TULINO: 10 to 21 days for most but there are some that might be getting longer and that's because we are trying to strike a balance in terms of returning refunds to those who are legitimately requesting them.

ST. JOHN:. Income tax credit is not technically a refund and a lot of low income people think that they have not earned enough for a refund they do not realize that this is not a refund. Explain to us what the earned income tax credit is.

TULINO: EITC is a nonrefundable refund which means if your taxes have been reduced to zero you get the rest of it in the form of a refund in terms of what your tax liability tax liability zero your EITC can significantly boost your income EITC was created back in 1975 and it was basically created as an offset for Social Security or FICA taxes at the time and it administered and continues to be administered to the tax code and legislation with inflation adjustments in the such every year increases in the value of it really is more of a family credit but individuals can claim it as well but certainly the American recovery really, RRNA of 2009 really made a little more robust than it used to be and now the family with three or more children can top out at just under $5900 in terms of the amount of credit they can claim based on their income. The income maxes out at just one $50,000 in terms of how much you can get. It's like a statistical bell shaped curve. The most amount you see our families two, three or more income somewhere around $12-$20,000 and with all the money given out as you said before a lot of it is left on the table and we encourage a lot of folks to take it last year it was over half 1 billion or 570 million if I remember right claim in San Diego County in aggregate.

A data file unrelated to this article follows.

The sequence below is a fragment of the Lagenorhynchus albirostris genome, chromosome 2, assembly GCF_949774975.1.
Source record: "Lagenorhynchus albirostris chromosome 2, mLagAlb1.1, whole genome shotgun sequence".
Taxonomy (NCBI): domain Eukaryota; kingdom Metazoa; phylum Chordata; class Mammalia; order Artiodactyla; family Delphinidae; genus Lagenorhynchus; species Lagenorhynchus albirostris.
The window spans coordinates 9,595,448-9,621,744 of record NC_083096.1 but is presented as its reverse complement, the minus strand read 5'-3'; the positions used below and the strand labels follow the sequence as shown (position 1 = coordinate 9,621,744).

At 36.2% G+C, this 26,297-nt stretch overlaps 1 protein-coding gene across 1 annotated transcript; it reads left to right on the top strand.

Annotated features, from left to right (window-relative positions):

ST. JOHN: The billing was claimed in San Diego alone, how much was left on the table?

TULINO: About 20% or so, one in five eligible taxpayers families do not claim it and that's such a great reason why we are here to offer that information and make folks know or let them about it.

ST. JOHN: These are families of course that really need the money.

TULINO: If you're eligible and you qualify for it please take advantage.

ST. JOHN: Shaina, I read a report in 2010 more than 1 billion was left on the table statewide by families who just did not know that this, what you find with your, you are working with groups to sort of get the word out what are you finding in terms of why people don't apply for this?

GROSS: A lot of people don't know about the credit or are unsure about how to claim it. In addition I think that people you know taxes are intimidating and so people don't always want to ask a lot of questions or diving but we have a large population here in San Diego of people who are working hard but falling short and that is the essential population that would be eligible for something like this. So we have a partnership of over 20 different agencies that have over 100 locations in San Diego County where you could get your taxes done for free.

ST. JOHN: Now, sometimes people do not come to get help for the taxes because it costs money, disunited will have a program to help people and what do they do to help people qualify